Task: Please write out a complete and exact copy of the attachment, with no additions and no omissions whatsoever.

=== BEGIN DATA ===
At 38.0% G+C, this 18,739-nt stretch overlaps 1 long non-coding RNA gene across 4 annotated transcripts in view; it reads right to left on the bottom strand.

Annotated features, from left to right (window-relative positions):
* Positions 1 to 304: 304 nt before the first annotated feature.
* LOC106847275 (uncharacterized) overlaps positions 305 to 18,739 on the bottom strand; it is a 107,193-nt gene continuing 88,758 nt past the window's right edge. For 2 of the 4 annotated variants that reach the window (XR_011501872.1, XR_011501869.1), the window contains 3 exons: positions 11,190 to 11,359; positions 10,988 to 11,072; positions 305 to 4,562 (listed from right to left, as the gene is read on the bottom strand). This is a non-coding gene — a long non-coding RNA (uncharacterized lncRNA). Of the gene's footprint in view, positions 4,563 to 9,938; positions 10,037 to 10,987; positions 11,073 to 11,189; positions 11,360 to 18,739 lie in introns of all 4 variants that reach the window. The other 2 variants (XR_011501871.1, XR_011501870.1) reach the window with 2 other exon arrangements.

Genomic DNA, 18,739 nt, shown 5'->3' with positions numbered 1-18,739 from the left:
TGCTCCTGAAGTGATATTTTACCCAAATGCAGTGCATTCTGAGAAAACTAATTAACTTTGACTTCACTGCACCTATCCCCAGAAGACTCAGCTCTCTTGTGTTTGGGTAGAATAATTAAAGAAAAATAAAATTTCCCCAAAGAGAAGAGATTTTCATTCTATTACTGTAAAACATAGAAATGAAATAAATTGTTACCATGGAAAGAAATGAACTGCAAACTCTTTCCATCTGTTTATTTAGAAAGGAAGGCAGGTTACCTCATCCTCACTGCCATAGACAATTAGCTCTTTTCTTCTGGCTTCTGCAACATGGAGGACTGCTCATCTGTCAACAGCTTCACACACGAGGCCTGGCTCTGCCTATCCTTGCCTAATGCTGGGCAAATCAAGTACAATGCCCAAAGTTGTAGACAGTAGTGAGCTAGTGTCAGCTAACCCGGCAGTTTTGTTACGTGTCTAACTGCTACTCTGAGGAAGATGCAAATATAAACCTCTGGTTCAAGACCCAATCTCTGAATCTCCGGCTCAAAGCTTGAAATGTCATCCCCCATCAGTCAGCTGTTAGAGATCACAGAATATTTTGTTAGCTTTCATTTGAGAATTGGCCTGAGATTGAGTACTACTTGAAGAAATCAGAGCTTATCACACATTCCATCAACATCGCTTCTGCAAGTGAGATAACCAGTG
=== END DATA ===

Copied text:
At 38.0% G+C, this 18,739-nt stretch overlaps 1 long non-coding RNA gene across 4 annotated transcripts in view; it reads right to left on the bottom strand.

Annotated features, from left to right (window-relative positions):
* Positions 1 to 304: 304 nt before the first annotated feature.
* LOC106847275 (uncharacterized) overlaps positions 305 to 18,739 on the bottom strand; it is a 107,193-nt gene continuing 88,758 nt past the window's right edge. For 2 of the 4 annotated variants that reach the window (XR_011501872.1, XR_011501869.1), the window contains 3 exons: positions 11,190 to 11,359; positions 10,988 to 11,072; positions 305 to 4,562 (listed from right to left, as the gene is read on the bottom strand). This is a non-coding gene — a long non-coding RNA (uncharacterized lncRNA). Of the gene's footprint in view, positions 4,563 to 9,938; positions 10,037 to 10,987; positions 11,073 to 11,189; positions 11,360 to 18,739 lie in introns of all 4 variants that reach the window. The other 2 variants (XR_011501871.1, XR_011501870.1) reach the window with 2 other exon arrangements.

Genomic DNA, 18,739 nt, shown 5'->3' with positions numbered 1-18,739 from the left:
TGCTCCTGAAGTGATATTTTACCCAAATGCAGTGCATTCTGAGAAAACTAATTAACTTTGACTTCACTGCACCTATCCCCAGAAGACTCAGCTCTCTTGTGTTTGGGTAGAATAATTAAAGAAAAATAAAATTTCCCCAAAGAGAAGAGATTTTCATTCTATTACTGTAAAACATAGAAATGAAATAAATTGTTACCATGGAAAGAAATGAACTGCAAACTCTTTCCATCTGTTTATTTAGAAAGGAAGGCAGGTTACCTCATCCTCACTGCCATAGACAATTAGCTCTTTTCTTCTGGCTTCTGCAACATGGAGGACTGCTCATCTGTCAACAGCTTCACACACGAGGCCTGGCTCTGCCTATCCTTGCCTAATGCTGGGCAAATCAAGTACAATGCCCAAAGTTGTAGACAGTAGTGAGCTAGTGTCAGCTAACCCGGCAGTTTTGTTACGTGTCTAACTGCTACTCTGAGGAAGATGCAAATATAAACCTCTGGTTCAAGACCCAATCTCTGAATCTCCGGCTCAAAGCTTGAAATGTCATCCCCCATCAGTCAGCTGTTAGAGATCACAGAATATTTTGTTAGCTTTCATTTGAGAATTGGCCTGAGATTGAGTACTACTTGAAGAAATCAGAGCTTATCACACATTCCATCAACATCGCTTCTGCAAGTGAGATAACCAGTG